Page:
It can be helpful for investors to understand the different deposit types at play when companies are mining lithium. There are three types of deposits that lithium is mined from: brines, pegmatites and sedimentary rocks. Different deposit types will come with different project requirements, extraction methods and processing times.
Brine deposits for example, make up 66 percent of the world’s lithium resource but may require longer processing periods since they require liquid to evaporate to access concentrated lithium.
While brines hold most of the world’s lithium, pegmatites and sedimentary lithium deposits are also important to know about. Case in point: Australia was the world’s largest lithium producer in 2016 in terms of mined production, and most of the lithium it produced came from the Greenbushes hard-rock lithium mine.
With that in mind, here’s a look at pegmatite lithium deposits and sedimentary lithium deposits.
Pegmatite deposits or “hard-rock” deposits
Pegmatite is coarse-grained intrusive igneous rock formed from crystallized magma below the Earth’s crust. It can contain extractable amounts of a number of elements, including lithium, tin, tantalum and niobium. This form of deposit accounts for 26 percent of known global lithium resources. Hard-rock ore containing lithium is extracted through open-pit or underground mines using conventional mining techniques. The ore is then processed and concentrated using a variety of methods prior to direct use or further processing into lithium compounds.
The process for extracting lithium from pegmatite or hard-rock ore is expensive, meaning that such deposits are arguably at a disadvantage compared to brine deposits; however, lithium concentration in pegmatites is considerably higher than in brines, so deposits with extremely high lithium values may still be economically viable. The production of other resources, such as tin and tantalum, can help offset processing costs.
Furthermore, hard-rock deposits are not subject to the sometimes 18-month long processing times currently seen by some brine deposits as a result of evaporation processing methods.
Lithium in pegmatites is most commonly found in the mineral spodumene, but also may be present in petalite, lepidolite, amblygonite and eucryptite.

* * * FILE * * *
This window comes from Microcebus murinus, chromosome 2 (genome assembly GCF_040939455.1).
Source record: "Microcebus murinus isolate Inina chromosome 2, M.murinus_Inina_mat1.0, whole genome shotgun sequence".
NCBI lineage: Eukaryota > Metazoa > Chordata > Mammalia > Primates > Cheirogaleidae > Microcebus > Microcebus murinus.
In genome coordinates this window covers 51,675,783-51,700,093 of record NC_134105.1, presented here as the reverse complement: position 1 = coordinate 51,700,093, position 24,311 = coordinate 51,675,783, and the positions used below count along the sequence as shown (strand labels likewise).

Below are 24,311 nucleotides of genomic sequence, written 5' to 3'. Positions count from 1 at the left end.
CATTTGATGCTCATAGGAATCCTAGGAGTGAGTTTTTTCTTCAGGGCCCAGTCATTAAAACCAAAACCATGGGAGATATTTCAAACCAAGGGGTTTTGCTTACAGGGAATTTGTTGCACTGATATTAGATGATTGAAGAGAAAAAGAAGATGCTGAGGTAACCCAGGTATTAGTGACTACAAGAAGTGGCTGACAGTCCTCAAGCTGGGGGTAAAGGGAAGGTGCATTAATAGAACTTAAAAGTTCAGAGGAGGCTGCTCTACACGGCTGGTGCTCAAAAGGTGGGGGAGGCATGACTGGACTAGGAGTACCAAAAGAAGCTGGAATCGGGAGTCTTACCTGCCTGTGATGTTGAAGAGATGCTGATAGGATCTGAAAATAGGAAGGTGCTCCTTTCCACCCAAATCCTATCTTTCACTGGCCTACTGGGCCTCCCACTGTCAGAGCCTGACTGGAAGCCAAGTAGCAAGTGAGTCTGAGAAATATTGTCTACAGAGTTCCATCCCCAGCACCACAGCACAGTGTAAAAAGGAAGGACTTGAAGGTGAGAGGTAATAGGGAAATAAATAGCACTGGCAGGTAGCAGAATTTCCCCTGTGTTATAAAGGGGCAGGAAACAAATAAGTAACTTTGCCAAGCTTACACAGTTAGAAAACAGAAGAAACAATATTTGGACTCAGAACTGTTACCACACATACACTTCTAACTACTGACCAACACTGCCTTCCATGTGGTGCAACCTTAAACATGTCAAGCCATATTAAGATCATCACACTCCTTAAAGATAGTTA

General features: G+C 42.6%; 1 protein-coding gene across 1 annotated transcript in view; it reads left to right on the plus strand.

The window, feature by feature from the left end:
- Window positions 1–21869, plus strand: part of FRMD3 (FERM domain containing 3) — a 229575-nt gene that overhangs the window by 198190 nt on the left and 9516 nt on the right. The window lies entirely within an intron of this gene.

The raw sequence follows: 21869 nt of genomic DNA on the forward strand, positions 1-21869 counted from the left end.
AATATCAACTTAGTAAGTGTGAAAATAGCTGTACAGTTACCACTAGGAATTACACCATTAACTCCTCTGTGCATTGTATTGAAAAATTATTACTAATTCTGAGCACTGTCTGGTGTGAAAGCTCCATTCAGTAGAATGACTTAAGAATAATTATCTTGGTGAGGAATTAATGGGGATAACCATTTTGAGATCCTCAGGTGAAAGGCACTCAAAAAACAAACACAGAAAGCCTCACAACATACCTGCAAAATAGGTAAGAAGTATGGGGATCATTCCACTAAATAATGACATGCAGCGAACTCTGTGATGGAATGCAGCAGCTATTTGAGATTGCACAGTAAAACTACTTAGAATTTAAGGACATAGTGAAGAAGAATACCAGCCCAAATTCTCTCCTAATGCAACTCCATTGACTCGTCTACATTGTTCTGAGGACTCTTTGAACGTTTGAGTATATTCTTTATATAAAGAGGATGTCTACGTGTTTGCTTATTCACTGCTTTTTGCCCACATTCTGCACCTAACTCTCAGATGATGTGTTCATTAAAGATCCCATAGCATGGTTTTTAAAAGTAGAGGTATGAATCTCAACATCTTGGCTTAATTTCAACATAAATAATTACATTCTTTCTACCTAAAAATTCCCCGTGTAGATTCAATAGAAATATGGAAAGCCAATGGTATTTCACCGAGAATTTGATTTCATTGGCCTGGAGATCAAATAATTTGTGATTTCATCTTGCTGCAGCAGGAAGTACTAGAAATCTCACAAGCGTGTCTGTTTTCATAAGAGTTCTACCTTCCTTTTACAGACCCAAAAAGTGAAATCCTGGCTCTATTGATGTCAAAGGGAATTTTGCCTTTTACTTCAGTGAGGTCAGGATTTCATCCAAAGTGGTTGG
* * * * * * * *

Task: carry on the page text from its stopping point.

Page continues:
Alaska, Northern Ontario, Quebec, Ireland, Finland and Congo are known to host pegmatite deposits. The largest producing spodumene pegmatite operation — located in Greenbushes, Australia, mentioned above — has an estimated resource of 560,000 tonnes of lithium in ore, with an average concentration of about 1.6 percent lithium. The project is owned by Talison Lithium, which is controlled 50 percent by China’s Tianqi Lithium and 50 percent by Albemarle (NYSE:ALB).
Galaxy Resources’ (ASX:GXY) James Bay project in Quebec, Canada is a lithium pegmatite (spodumene) deposit. The project is in the feasibility stage and has a NI 43-101 resource estimate showing indicated resources of 11.75 million MT grading 1.3 percent lithium oxide and inferred resources of 10.47 million MT grading 1.2 percent lithium oxide.
Galaxy also operates the Mt Cattlin spodumene mine in Australia, an open-pit mine that rests on a flat-lying pegmatite ore body. The mine is currently at full production levels producing 56,465 dry metric tonnes of spodumene in the half-year. Production ramp-ups have followed a recent optimization phase was fully funded via a $36-million spodumene concentrate offtake agreement with two Chinese buyers.
Lithium-containing sedimentary rocks
Sedimentary rock deposits account for eight percent of known global lithium resources and are found in clay deposits and lacustrine evaporites.
In clay deposits, lithium is found in the mineral smectite. The most common type of smectite is hectorite, which is rich in both magnesium and lithium. It gets its name from a deposit containing 0.7 percent lithium found in Hector, California.
Many companies have began research and development phases for their clay deposits, but no companies currently produce lithium from them.
The most commonly-known form of lithium-containing lacustrine deposit is found in the Jadar Valley in Serbia for which the lithium- and boron-bearing element jadarite is named.
The Jadar deposit, owned by mining giant Rio Tinto (NYSE:RIO,LSE:RIO,ASX:RIO), reportedly contains an inferred resource of 125.3 million MT of jadarite-bearing rock containing 1.8 percent oxide. Rio Tinto recently signed a memorandum of understanding (MOU) with the government of Serbia to fast track the development of the deposit. The project is currently in the prefeasibility stage and will begin construction in 2020 following a final investment decision from Rio Tinto.
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This article was originally published as part of a longer piece on the Investing News Network in 2012.
Securities Disclosure: I, Sivansh Padhy, hold no direct investment interest in any company or commodity mentioned in this article.